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Students Guide to Special Collections and University Archives Research: Research Tools

What are Primary Sources in Archives?

Archives are any material identified as having lasting historical value. These items document the lives and activities of people, associations, businesses, and university departments. Most often, they were given to the archives by the people who created them, so that they could be preserved and made available to others. The size of these collections may be as small as a single item or large enough to fill hundreds of boxes. These materials are non-circulating, which means that they can only be used in the Special Collections and University Archives reading room. 

Archives, also sometimes referred to as manuscripts, are what is known as primary sources because they provide a first-hand account of an event by someone who witnessed it or experienced it. Whereas secondary research sources have been interpreted by others, archival primary sources are evidence from the past, from which many secondary sources are generated. Secondary sources can sometimes be used as primary sources if they offer information about the time created. Archives are unique, unpublished resources that are not available anywhere else. Some examples of primary sources in our collections are as follows:

Rare Books

The University Library has acquired books from individual collectors. The books in these named collections and all other rare books can be found in the Library Catalog. These books cannot be checked out and must be read in Chicago in the Special Collections and University Archives reading rooms in Richard J. Daley Library or in Library of the Health Sciences-Chicago.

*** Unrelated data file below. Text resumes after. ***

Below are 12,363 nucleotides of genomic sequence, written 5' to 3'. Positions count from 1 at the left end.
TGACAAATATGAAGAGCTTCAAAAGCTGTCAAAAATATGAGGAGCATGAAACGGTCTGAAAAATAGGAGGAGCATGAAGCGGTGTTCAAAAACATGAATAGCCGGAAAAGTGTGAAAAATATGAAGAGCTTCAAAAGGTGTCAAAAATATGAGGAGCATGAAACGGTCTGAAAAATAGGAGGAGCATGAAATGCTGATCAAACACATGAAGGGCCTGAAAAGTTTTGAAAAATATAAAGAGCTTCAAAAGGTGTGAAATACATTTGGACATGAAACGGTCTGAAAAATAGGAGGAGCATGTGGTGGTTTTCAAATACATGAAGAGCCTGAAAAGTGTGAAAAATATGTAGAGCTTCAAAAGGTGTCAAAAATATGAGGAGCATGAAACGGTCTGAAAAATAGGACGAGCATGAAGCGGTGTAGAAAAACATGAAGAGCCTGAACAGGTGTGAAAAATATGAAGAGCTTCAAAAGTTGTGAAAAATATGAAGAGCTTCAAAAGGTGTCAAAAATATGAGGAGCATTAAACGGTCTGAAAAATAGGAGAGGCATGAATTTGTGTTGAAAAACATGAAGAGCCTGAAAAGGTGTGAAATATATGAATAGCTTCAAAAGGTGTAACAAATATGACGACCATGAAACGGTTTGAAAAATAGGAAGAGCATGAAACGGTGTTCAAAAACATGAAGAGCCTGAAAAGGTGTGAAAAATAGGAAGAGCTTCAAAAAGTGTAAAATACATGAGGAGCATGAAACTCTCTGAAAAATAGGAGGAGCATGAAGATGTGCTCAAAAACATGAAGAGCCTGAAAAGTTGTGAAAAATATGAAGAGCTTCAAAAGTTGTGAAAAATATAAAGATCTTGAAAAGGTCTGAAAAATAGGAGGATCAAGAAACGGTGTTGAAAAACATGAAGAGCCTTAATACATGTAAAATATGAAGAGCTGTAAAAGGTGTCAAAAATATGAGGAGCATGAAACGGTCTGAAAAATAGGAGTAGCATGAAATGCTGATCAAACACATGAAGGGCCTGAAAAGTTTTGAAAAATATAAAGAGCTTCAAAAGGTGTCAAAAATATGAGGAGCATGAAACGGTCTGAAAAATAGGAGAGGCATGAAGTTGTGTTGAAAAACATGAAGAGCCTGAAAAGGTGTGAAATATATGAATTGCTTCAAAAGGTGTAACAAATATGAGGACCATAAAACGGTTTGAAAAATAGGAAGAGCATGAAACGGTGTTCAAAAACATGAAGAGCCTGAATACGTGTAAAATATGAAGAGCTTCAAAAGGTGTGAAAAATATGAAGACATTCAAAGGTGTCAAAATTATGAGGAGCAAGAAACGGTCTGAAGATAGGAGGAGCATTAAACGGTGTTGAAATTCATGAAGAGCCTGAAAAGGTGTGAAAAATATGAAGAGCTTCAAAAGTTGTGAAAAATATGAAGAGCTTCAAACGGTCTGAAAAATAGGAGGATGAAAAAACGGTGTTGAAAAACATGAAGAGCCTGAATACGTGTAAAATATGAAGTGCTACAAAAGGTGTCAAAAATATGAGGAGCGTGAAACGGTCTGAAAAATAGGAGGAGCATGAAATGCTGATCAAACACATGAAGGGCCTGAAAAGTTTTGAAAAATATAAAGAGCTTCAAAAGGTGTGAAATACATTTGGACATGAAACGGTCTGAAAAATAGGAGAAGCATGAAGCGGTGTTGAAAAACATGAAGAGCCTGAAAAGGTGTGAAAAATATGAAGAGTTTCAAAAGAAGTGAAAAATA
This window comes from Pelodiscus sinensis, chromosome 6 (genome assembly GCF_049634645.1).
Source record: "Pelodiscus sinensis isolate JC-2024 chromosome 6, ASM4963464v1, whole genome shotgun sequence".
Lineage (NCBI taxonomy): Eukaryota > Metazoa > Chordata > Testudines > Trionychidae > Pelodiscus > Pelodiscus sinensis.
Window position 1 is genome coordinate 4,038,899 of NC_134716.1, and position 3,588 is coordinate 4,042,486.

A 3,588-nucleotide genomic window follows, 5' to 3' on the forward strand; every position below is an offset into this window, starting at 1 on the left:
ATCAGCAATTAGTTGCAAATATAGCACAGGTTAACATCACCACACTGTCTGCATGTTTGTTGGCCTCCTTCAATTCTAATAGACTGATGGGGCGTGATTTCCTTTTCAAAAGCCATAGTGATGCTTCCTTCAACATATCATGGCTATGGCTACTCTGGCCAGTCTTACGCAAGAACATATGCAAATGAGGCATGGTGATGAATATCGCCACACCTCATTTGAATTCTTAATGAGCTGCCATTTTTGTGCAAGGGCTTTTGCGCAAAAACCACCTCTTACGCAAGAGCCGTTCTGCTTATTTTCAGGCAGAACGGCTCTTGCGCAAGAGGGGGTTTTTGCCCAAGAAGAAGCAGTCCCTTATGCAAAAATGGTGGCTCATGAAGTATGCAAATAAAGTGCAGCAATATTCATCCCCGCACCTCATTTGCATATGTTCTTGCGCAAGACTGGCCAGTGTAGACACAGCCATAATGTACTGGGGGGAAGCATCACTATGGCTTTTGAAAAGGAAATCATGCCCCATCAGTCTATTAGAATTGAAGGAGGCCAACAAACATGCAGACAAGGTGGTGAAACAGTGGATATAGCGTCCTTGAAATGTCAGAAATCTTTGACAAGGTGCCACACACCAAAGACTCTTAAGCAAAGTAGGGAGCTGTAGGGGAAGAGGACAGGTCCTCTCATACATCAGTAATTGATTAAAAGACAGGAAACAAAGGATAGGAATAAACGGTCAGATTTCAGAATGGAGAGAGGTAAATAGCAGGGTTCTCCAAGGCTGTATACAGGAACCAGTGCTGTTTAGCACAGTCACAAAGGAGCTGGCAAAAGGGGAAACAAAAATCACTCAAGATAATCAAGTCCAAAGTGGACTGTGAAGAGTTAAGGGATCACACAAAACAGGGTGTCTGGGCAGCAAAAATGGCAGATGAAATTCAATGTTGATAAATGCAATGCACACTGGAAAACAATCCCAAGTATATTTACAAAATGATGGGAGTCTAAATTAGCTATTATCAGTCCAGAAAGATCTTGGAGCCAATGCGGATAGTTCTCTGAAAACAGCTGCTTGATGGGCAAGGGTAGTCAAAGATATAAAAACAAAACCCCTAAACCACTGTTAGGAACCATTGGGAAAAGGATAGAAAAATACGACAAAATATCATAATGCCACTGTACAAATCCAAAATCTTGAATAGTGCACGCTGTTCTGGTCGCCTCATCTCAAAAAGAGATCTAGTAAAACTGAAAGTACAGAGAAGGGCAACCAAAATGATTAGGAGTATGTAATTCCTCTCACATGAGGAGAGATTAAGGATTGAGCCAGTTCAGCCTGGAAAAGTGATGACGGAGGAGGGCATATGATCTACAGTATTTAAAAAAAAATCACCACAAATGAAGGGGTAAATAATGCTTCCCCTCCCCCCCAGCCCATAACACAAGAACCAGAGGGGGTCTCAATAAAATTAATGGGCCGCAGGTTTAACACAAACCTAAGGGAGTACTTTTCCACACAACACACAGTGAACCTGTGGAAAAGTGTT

Some of our Rare Book Collections include:

  • Atlantic Slave Trade Collection consists of over 300 years of legal, religious and secular publications documenting the Atlantic slave trade, including works issuing from Spain, France, Portugal, England, Africa and the Americas.
  • The Burnham and Hammond Architectural Library collection reveals the sources and inspirations of this prominent Chicago architectural firm of Daniel Burnham, Jr., Hubert Burnham, and C. Herrick Hammond, whose commissions include exhibit halls and ethnic villages at the Century of Progress World’s Fair of 1933 and 1934, and the Carbide and Carbon Building.
  • The Chicago Prefire (1871) Imprints Collection contains almost 500 items published in Chicago before the Great Fire of 1871.
  • The Lawrence J. Gutter Collection of Chicagoana consists of more than 6,000 items including printed books, periodicals, maps, prints, and manuscripts relating to the history of Chicago. This collection, amassed by Mr. Gutter beginning in 1948 was acquired by the UIC Library in 1982 and is the foundation for the Daley Library’s Rare Book Collection.
  • The Joseph H. Kiefer Collection contains rare books in urology, surgery, and general medicine published before the Twentieth century, focusing on the subjects of bladder stones, venereal diseases, and the history of uroscopy. The collection also includes works about human sexuality, medical history, medical biography, and art and humor in medicine. A printed, annotated catalog, The Joseph H. Kiefer Catalog of History of Urology of Medicine, compiled by Richard Y. Meier, lists all publications in the collection.
  • The Ludwig Mies Van der Rohe Collection contains approximately 600 volumes from the architect’s personal library. It includes works about art and architecture, science, history, ethics and philosophy, primarily in English and German.
  • The Political and Social Activism Pamphlet Collection totals around 11,000 pamphlets, published nationally and internationally between the mid-19th and late-20th centuries, and covering such topics as trade unionism, race relations, and left and right-wing political movements.

Archival Databases